The vast majority of Australians will see their internet connections upgraded to one of several types of NBN based on three key technologies – fibre, fixed wireless and satellite. It sees old copper networks replaced with super-fast fibre-optic cables to deliver faster download and upload speeds to homes and businesses.
What is the NBN?
The National Broadband Network (NBN) is Australia’s new internet network, powered by copper wires, cable broadband and optical fibre to deliver high internet speeds to Australian homes.
It delivers faster internet speeds than ADSL and 4G connections, with possible speeds of up to 1000Mbps, making things like streaming and online gaming painless and easy. Rather than using only copper wiring like ADSL connections, the NBN has fibre-optic lines to deliver faster internet and limit bandwidth tension, meaning an overall better experience.
As well as the several different types of NBN connection, customers can subscribe to an NBN plan based on one of four standard speed tiers offered by their NBN provider, delivering faster upload and download speeds depending on what their internet needs are. Some providers also offer even faster plans outside of the normal four speed tiers.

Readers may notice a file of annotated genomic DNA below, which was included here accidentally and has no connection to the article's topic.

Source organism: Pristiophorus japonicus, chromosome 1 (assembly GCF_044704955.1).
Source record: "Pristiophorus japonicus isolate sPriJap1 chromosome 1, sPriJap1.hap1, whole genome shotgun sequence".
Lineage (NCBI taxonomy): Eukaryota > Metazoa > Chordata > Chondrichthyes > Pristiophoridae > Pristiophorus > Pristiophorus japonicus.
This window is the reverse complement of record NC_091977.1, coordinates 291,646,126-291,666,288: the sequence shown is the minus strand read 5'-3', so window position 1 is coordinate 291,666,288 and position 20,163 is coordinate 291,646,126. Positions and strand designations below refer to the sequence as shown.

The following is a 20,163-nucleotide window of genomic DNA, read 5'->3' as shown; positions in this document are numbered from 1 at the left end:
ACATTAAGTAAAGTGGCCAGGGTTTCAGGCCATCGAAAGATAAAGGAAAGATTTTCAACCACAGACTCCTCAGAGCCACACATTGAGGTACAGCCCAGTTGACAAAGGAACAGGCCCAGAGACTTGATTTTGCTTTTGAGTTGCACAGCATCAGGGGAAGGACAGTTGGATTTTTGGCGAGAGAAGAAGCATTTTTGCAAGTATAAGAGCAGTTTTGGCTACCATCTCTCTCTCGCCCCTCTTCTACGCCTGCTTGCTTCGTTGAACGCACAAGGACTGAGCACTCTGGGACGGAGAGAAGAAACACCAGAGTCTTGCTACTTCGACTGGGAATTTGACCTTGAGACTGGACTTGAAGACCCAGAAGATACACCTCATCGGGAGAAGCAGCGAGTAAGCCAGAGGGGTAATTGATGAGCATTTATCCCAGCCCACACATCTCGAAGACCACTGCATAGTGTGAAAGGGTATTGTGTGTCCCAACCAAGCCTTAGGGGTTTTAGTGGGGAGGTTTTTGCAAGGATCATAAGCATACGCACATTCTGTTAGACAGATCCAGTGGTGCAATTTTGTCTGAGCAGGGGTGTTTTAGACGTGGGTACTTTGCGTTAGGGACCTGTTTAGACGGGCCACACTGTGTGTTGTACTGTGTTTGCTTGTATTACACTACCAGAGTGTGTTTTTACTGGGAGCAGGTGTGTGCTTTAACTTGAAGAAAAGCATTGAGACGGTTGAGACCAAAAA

What is NBN Co?
NBN Co is the company responsible for the rollout of the National Broadband Network across Australia. In addition, it acts as the wholesaler for NBN providers who then deliver products to users in the form of NBN plans, customer service, and any other features they offer, such as streaming subscriptions.
Think of the process like this:
- NBN Co is the company responsible for managing the NBN network
- NBN providers pay NBN Co (the wholesaler) to deliver their plans to customers
- You (the customer) get to choose your NBN provider to deliver your home internet
NBN Providers & Plans
Looking to lock in an NBN provider or plan? Check out some of the providers and plans available in the table below. The table contains affiliate links.